Mark Janus is a Bad Person


Mark Janus, of the Janus v. AFSCME Supreme Court case which concluded on June 25th, 2018, is a really bad person. 

If you are not familiar with the Janus case, here is a quick summary: 

Mark Janus, an Illinois state employee, took his union, AFSCME, to court to argue that ‘his’ being forced to pay ‘agency fees’ to ‘his’ union to represent 'his' interests in collective bargaining negotiations with a state or municipality is compelling ‘his’ speech and a violation of ‘his’ first amendment rights. ‘His’ argument was that any negotiation with a government municipality was inherently political and therefore being force to fund those negotiations was compelling ‘him’ to make political speech that he may or may not agree with. Mark Janus went on to win ‘his’ case.

If you may have noticed in the last paragraph, I put the word ‘his’ in quotes. I did this, because this was not Mark Janus’s case. It was a case bankrolled by the billionaire Koch brothers, billionaire Governor Bruce Rauner and various other conservative special interest groups that seek to destroy unions in order to pay workers less and provide fewer benefits. Mark Janus allowed himself to be a pawn in this assault on the wellbeing of his fellow workers and for unions across the country. Mark Janus himself had no idea what the case was about as made evident by comments of his in the run up to the Supreme Court decision. 

As per a piece in politico on February 26th, 2018:
At a breakfast meeting with reporters Friday, Janus wandered a bit off-script. Far from denouncing collective bargaining as compelled political speech, Janus said “I think unions have a place. Collective bargaining is beneficial to people and workers. But where I draw the line is when somebody tells me that I have to pay something that I don't agree with." Like what? Janus didn’t elaborate. But, writes POLITICO’s Andrew Hanna, Janus “suggested that he opposed AFSCME using his fair-share fee to support the presidential candidacy of Hillary Clinton, and said he'd be troubled if his fair-share fee went to any other candidate, ‘whoever the candidate may be,’ without his being consulted.”
Mark Janus CLEARLY has no idea what ‘his’ case was all about. The law already bars unions from spending members ‘agency fees’ on political candidates or causes. None of Mark Janus’s agency fees were used to support a political candidate and if they were he would have been suing his union or violating the law that was already on the books. This has been law for 40 years. Furthermore, union members have been mandated to pay agency fees because unions themselves are mandated by law to represent state employees in negotiations for wages and benefits. That representation costs money. Unions are mandated by law to represent state employees, because the states do not and cannot negotiate with each employee. State unions will now lack the financial means to get the best wages and benefits for state employees. (Thanks Mark)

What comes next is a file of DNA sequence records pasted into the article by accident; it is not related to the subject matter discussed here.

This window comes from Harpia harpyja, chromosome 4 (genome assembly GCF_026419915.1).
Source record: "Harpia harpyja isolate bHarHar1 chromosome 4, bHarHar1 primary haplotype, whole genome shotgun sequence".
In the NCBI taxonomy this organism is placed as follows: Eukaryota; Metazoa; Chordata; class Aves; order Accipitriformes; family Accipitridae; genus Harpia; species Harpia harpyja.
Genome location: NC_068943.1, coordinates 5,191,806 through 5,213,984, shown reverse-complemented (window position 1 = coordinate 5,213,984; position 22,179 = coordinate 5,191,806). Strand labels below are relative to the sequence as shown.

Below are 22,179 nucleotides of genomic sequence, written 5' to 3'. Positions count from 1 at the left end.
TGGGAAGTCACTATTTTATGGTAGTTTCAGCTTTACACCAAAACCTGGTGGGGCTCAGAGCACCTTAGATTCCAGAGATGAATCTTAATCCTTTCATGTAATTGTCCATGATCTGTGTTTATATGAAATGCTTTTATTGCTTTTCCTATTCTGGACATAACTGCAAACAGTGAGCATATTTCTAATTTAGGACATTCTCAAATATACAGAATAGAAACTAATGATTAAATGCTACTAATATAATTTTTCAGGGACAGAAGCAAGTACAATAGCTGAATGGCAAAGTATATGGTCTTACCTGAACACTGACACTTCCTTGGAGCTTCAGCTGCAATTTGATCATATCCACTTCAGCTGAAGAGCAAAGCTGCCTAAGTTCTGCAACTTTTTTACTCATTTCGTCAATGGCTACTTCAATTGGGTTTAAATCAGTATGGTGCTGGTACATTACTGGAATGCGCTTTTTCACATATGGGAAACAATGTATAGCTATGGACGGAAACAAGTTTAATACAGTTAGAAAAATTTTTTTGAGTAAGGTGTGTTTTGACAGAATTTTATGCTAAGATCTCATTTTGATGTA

Mark Janus, it appears, knew none of this. He signed on to be the subject of a case that would be an assault on public sector unions and the livelihoods of his fellow workers for his own financial gain. He won his case and got everything he wanted; and do you know what he did next? He quit his job and took a job as a ‘senior fellow’ at the conservative think tank, the Illinois Policy Institute. The role of a ‘senior fellow’ typically is to do research, write papers, make appearances etc. I doubt Mark Janus will be doing any of that.  He’s on a lifetime vacation here on out courtesy of Koch Industries.


After spending his career in a public sector union, Mark Janus used his name to try to damage those unions ability to improve the lives of its members. The damage done to unions and labor will last longer than Mark Janus’s lifetime. He may have a very nice long vacation, but he will undoubtedly have a very sad legacy.


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